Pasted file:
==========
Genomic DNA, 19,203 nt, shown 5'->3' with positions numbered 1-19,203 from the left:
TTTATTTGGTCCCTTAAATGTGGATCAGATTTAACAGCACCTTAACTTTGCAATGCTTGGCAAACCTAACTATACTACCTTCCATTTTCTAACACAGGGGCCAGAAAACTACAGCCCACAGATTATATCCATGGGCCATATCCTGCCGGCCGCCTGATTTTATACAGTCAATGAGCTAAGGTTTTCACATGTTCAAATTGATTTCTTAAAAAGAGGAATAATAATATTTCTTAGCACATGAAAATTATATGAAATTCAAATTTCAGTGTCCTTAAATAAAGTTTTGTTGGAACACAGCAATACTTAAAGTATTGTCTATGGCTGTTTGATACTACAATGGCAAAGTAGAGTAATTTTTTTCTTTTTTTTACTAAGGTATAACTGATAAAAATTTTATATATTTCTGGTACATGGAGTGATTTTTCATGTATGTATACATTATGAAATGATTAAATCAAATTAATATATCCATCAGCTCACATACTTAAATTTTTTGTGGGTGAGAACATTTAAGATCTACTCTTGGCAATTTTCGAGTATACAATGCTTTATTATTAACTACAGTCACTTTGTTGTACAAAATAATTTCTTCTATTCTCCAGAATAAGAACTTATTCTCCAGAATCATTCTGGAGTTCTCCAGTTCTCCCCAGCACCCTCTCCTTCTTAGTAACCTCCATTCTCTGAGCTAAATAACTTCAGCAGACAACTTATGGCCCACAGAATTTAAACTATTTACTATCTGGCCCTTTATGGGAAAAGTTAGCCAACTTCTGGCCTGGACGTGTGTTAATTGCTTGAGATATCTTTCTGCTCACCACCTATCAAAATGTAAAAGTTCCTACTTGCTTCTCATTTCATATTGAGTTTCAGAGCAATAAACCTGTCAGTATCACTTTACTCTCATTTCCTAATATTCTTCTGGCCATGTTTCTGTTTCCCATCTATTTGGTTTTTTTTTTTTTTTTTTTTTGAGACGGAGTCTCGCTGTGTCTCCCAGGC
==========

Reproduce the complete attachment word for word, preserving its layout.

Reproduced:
Genomic DNA, 19,203 nt, shown 5'->3' with positions numbered 1-19,203 from the left:
TTTATTTGGTCCCTTAAATGTGGATCAGATTTAACAGCACCTTAACTTTGCAATGCTTGGCAAACCTAACTATACTACCTTCCATTTTCTAACACAGGGGCCAGAAAACTACAGCCCACAGATTATATCCATGGGCCATATCCTGCCGGCCGCCTGATTTTATACAGTCAATGAGCTAAGGTTTTCACATGTTCAAATTGATTTCTTAAAAAGAGGAATAATAATATTTCTTAGCACATGAAAATTATATGAAATTCAAATTTCAGTGTCCTTAAATAAAGTTTTGTTGGAACACAGCAATACTTAAAGTATTGTCTATGGCTGTTTGATACTACAATGGCAAAGTAGAGTAATTTTTTTCTTTTTTTTACTAAGGTATAACTGATAAAAATTTTATATATTTCTGGTACATGGAGTGATTTTTCATGTATGTATACATTATGAAATGATTAAATCAAATTAATATATCCATCAGCTCACATACTTAAATTTTTTGTGGGTGAGAACATTTAAGATCTACTCTTGGCAATTTTCGAGTATACAATGCTTTATTATTAACTACAGTCACTTTGTTGTACAAAATAATTTCTTCTATTCTCCAGAATAAGAACTTATTCTCCAGAATCATTCTGGAGTTCTCCAGTTCTCCCCAGCACCCTCTCCTTCTTAGTAACCTCCATTCTCTGAGCTAAATAACTTCAGCAGACAACTTATGGCCCACAGAATTTAAACTATTTACTATCTGGCCCTTTATGGGAAAAGTTAGCCAACTTCTGGCCTGGACGTGTGTTAATTGCTTGAGATATCTTTCTGCTCACCACCTATCAAAATGTAAAAGTTCCTACTTGCTTCTCATTTCATATTGAGTTTCAGAGCAATAAACCTGTCAGTATCACTTTACTCTCATTTCCTAATATTCTTCTGGCCATGTTTCTGTTTCCCATCTATTTGGTTTTTTTTTTTTTTTTTTTTTGAGACGGAGTCTCGCTGTGTCTCCCAGGC